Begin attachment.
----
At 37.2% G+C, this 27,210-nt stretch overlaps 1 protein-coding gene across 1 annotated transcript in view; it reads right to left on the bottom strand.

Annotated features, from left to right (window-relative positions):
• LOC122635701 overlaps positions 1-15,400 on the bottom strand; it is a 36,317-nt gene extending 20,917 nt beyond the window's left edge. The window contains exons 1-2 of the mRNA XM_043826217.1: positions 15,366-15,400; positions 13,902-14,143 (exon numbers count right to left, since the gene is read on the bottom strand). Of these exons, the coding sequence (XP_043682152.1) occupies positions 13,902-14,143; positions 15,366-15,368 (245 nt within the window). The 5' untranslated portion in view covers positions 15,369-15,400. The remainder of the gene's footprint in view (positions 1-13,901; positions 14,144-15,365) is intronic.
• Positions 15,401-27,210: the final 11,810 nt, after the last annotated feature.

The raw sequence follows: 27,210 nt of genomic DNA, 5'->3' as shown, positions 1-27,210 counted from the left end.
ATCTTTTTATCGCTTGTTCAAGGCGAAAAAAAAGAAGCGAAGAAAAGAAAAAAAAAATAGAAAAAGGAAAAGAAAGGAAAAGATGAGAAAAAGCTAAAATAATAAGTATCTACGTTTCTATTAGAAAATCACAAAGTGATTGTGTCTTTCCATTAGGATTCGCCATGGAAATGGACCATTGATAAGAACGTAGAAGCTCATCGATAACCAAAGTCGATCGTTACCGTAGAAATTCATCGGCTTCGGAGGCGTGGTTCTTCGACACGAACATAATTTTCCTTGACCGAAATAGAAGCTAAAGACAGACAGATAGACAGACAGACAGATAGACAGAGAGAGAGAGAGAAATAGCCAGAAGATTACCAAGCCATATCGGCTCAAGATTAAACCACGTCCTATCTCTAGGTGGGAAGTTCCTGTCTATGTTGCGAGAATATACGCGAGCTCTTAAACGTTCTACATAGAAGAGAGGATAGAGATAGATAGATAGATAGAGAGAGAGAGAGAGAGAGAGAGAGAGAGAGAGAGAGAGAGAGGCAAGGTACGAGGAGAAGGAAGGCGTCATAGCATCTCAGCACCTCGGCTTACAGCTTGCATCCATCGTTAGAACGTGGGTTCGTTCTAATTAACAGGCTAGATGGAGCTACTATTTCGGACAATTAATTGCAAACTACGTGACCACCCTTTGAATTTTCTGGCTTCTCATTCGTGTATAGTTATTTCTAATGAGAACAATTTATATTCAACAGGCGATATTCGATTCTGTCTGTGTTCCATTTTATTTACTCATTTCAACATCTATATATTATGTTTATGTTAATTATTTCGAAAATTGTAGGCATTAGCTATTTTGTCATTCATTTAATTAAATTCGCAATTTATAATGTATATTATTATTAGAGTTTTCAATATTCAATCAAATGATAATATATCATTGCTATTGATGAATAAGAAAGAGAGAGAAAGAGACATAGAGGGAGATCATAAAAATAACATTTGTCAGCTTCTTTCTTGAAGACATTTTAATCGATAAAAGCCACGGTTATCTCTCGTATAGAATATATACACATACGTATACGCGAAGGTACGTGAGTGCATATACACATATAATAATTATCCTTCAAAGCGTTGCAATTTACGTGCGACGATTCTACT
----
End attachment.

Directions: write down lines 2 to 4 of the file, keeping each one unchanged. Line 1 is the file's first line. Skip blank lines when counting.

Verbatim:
Annotated features, from left to right (window-relative positions):
• LOC122635701 overlaps positions 1-15,400 on the bottom strand; it is a 36,317-nt gene extending 20,917 nt beyond the window's left edge. The window contains exons 1-2 of the mRNA XM_043826217.1: positions 15,366-15,400; positions 13,902-14,143 (exon numbers count right to left, since the gene is read on the bottom strand). Of these exons, the coding sequence (XP_043682152.1) occupies positions 13,902-14,143; positions 15,366-15,368 (245 nt within the window). The 5' untranslated portion in view covers positions 15,369-15,400. The remainder of the gene's footprint in view (positions 1-13,901; positions 14,144-15,365) is intronic.
• Positions 15,401-27,210: the final 11,810 nt, after the last annotated feature.